The exemplary framework 106 aims to bring the Internet 104 to life for users. A typical exemplary UI display 108 shows Internet 104 search activity in real-time and organized according to mining criteria and display criteria. Custom reporting readouts may be selected and displayed in logical relation to the displayed Internet search activity. The exemplary framework 106 thus correlates different kinds of Internet search and activity information together to provide users an integrated view of current web search activities of the Internet 104. In one implementation, the result is a representation of the entire Internet 104—the whole world of Internet users—and its real-time search activity mapped and dynamically living in the UI display 108. The exemplary UI display 108 may also present the integrated Internet search activity by logical or visual theme, for example pictured as a 3-D ocean/seascape scenario, or as an aquarium scenario, etc. In one implementation, the user can observe worldwide or regional Internet search activity, organized and color-coded, as if watching an actively functioning system or “brain.”
Implementations of the Internet visualization provided by the UI display 108 assist users to discover aspects of the Internet 104 and help users to become acquainted with other users' interests with regard to the Internet 104. The exemplary framework 106 can display many different models to simulate real world phenomena and show the mined search information in an intuitive manner. Thus, users can more easily obtain information for observing real-time Internet activity, including what is popular, being intensively searched, or “hot” in the world. The Internet visualization framework 106 provides a summary overview of the hottest queries in each location, the demographic information for each hot query, trends of each query, and URL information resulting from users clicking links associated with particular queries or query categories.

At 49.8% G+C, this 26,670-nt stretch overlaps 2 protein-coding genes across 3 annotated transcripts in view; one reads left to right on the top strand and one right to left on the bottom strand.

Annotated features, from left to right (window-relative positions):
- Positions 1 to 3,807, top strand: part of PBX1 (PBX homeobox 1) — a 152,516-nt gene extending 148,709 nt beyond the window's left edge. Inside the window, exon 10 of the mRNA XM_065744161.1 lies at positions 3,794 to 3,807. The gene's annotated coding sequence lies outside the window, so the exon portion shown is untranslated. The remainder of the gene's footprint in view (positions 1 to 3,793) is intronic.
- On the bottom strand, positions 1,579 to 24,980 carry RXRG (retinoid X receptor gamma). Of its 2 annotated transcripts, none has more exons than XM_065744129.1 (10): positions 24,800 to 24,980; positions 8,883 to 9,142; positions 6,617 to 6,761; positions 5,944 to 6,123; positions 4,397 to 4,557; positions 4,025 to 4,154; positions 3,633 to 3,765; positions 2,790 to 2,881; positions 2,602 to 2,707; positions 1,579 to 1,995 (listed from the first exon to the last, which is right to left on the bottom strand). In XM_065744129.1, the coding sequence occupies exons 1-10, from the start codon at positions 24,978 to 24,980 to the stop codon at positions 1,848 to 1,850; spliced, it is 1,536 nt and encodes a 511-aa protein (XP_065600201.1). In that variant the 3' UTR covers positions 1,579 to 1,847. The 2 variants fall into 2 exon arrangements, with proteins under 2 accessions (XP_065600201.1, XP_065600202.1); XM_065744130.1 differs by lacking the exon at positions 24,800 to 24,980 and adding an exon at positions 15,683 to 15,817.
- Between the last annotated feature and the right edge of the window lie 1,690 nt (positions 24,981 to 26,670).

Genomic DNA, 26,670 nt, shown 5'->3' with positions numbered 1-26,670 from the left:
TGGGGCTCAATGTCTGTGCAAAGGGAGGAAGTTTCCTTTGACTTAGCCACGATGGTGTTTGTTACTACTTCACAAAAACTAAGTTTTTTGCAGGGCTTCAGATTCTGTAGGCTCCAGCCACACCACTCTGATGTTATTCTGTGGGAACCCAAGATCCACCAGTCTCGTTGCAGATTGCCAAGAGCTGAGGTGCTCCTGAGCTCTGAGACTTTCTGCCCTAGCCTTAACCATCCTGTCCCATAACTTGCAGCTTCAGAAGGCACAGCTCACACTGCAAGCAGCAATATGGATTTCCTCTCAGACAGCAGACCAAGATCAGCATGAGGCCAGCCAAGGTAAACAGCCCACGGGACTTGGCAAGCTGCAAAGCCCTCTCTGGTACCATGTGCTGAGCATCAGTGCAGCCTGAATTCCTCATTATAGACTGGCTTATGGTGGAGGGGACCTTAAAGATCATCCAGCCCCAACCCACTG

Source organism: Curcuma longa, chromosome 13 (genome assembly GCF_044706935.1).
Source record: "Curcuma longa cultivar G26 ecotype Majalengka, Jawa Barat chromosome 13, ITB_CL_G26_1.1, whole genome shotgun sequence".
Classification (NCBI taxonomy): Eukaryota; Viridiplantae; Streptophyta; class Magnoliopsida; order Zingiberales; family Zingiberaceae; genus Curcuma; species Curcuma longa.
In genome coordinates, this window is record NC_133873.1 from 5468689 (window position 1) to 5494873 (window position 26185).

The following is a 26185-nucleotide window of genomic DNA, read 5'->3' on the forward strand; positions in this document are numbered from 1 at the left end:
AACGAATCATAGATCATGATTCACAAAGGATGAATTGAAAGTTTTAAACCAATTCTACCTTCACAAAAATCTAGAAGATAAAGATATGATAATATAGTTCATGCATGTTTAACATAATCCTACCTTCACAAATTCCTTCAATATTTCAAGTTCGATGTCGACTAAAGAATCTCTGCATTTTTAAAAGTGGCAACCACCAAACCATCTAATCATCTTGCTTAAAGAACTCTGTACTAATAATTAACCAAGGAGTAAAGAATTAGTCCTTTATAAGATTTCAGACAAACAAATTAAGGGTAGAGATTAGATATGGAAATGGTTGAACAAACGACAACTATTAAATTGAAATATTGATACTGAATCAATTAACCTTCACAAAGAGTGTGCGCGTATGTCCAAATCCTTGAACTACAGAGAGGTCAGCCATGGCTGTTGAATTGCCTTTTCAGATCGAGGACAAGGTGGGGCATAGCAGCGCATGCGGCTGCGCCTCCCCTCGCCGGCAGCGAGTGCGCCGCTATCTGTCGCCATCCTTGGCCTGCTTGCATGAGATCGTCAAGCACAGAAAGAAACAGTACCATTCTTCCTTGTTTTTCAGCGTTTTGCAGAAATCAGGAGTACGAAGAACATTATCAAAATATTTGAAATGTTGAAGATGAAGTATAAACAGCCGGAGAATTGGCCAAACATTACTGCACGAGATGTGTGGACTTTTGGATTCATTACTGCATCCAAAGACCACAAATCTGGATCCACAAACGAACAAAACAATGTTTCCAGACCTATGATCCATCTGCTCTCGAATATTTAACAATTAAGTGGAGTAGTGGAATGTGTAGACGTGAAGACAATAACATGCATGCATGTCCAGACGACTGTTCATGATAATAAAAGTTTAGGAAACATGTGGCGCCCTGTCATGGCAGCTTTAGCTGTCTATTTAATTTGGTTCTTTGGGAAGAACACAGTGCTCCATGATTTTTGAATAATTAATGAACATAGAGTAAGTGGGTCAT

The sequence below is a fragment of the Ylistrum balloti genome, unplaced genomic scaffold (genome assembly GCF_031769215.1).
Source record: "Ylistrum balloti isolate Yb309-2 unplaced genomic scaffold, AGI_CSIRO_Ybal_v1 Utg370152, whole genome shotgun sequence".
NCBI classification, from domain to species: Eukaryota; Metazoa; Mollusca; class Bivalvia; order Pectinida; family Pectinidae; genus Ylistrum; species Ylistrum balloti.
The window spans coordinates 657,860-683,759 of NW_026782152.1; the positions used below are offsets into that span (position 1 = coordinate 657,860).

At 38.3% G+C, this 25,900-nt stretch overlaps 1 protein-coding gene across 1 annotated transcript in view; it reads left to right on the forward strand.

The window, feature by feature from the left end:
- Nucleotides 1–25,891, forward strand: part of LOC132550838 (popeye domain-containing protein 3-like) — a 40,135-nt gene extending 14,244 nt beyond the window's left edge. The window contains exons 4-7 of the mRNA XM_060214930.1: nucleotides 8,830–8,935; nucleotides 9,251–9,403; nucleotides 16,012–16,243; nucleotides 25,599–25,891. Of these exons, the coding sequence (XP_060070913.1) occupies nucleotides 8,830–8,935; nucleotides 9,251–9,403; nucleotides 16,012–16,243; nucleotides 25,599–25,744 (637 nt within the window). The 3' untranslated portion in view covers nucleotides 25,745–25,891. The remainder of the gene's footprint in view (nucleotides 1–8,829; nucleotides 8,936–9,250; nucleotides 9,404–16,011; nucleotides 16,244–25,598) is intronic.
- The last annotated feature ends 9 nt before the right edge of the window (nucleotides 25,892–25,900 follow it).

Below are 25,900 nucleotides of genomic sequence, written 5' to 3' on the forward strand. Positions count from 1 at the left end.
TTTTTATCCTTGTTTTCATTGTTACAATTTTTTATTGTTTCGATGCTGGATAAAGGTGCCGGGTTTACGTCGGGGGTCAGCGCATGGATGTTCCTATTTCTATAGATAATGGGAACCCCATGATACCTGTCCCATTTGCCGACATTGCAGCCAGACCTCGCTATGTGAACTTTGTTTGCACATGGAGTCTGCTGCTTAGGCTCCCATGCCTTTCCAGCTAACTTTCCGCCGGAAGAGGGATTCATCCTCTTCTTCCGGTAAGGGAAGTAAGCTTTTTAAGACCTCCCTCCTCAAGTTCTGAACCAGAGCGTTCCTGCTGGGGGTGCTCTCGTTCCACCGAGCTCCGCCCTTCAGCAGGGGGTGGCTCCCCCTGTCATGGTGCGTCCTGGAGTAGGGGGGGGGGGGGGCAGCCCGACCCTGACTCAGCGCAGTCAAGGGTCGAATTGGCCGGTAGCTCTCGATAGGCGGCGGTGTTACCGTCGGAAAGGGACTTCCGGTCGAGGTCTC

Accordingly, the exemplary framework 106 has entertainment value, because it is fun to know what is currently hot on the Internet 104, e.g., based on location, demography and category, trend information, and the user-selected “clicked” URL information.
The exemplary framework 106 has analytic value because when users query on a keyword in a region, it is possible to see detailed analysis of that keyword/region, location information, category information, etc.
The exemplary framework 106 also enables users to better visualize the resulting data and information in one glance, giving the user an intuitive sense of Internet behavior.
Exemplary User Interfaces
Different implementations of the exemplary UI display 108 visualize the integrated Internet search information from worldwide Internet-user activity.
In one implementation, the top view of the ocean query UI display 108 may present various insets or additional panes. For example, a traffic trends region 402 on the UI display 108 can show the relative number of users submitting a particular query in a given location with respect to time. Alternatively, the traffic trends region 402 can show the relative number of hits on a popular URL by users from a given location with respect to time.
Color may be applied to each query bubble 302 to represent the demographics. For example, color may be used to designate the relative gender 112 or other criteria associated with users submitting the query. A colored 3-D ocean graphic UI display 108 with keyword query bubbles 302 is preferably used to visualize query information. In one implementation, as time passes, there are ten (or some other number) of large query bubbles on the user interface display at a time. These designate the top ten queries from around the world.
A query trend pane 502 can be displayed to show the activity associated with a given query on relatively short timeframes. For example, the query trend pane 502 may graphically show the number of users 504 submitting a particular query or keyword in a minute-by-minute timeframe.
At block 702, Internet search log data is analyzed. The analyzing may include filtering most popular queries across multiple geographic locations by criteria filters that sort Internet search queries by location and/or demographics. The demographics may include such attributes as gender, age, nationality, organization, interests, income, profession, hobbies, or shopping habits, web links clicked, etc. The search logs are received and analyzed in real-time or near real-time. The analyzing may include anonymizing the search logs before processing the logs to determine most popular queries.